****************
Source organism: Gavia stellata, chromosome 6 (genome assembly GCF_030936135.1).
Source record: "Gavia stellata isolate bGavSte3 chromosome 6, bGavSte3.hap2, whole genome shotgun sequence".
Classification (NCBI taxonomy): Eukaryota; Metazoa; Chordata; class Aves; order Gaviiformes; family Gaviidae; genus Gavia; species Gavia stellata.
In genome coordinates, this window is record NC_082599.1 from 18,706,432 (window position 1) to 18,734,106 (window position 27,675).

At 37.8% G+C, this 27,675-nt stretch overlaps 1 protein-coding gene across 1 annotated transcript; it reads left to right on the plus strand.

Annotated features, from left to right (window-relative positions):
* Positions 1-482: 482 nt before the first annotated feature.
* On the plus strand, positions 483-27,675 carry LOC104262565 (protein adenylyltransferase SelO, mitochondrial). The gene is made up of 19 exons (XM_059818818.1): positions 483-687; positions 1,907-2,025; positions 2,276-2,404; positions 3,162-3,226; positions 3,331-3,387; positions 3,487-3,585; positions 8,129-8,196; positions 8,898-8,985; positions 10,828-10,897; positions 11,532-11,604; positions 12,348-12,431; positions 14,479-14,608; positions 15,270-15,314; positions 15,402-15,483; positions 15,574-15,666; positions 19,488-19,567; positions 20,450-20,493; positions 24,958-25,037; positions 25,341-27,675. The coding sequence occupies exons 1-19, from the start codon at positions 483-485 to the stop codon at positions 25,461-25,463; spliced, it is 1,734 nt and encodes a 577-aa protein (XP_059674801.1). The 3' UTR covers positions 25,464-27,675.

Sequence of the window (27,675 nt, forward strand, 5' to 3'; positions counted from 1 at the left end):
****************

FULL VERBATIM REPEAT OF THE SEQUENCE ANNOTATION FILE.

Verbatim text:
Source organism: Gavia stellata, chromosome 6 (genome assembly GCF_030936135.1).
Source record: "Gavia stellata isolate bGavSte3 chromosome 6, bGavSte3.hap2, whole genome shotgun sequence".
Classification (NCBI taxonomy): Eukaryota; Metazoa; Chordata; class Aves; order Gaviiformes; family Gaviidae; genus Gavia; species Gavia stellata.
In genome coordinates, this window is record NC_082599.1 from 18,706,432 (window position 1) to 18,734,106 (window position 27,675).

At 37.8% G+C, this 27,675-nt stretch overlaps 1 protein-coding gene across 1 annotated transcript; it reads left to right on the plus strand.

Annotated features, from left to right (window-relative positions):
* Positions 1-482: 482 nt before the first annotated feature.
* On the plus strand, positions 483-27,675 carry LOC104262565 (protein adenylyltransferase SelO, mitochondrial). The gene is made up of 19 exons (XM_059818818.1): positions 483-687; positions 1,907-2,025; positions 2,276-2,404; positions 3,162-3,226; positions 3,331-3,387; positions 3,487-3,585; positions 8,129-8,196; positions 8,898-8,985; positions 10,828-10,897; positions 11,532-11,604; positions 12,348-12,431; positions 14,479-14,608; positions 15,270-15,314; positions 15,402-15,483; positions 15,574-15,666; positions 19,488-19,567; positions 20,450-20,493; positions 24,958-25,037; positions 25,341-27,675. The coding sequence occupies exons 1-19, from the start codon at positions 483-485 to the stop codon at positions 25,461-25,463; spliced, it is 1,734 nt and encodes a 577-aa protein (XP_059674801.1). The 3' UTR covers positions 25,464-27,675.

Sequence of the window (27,675 nt, forward strand, 5' to 3'; positions counted from 1 at the left end):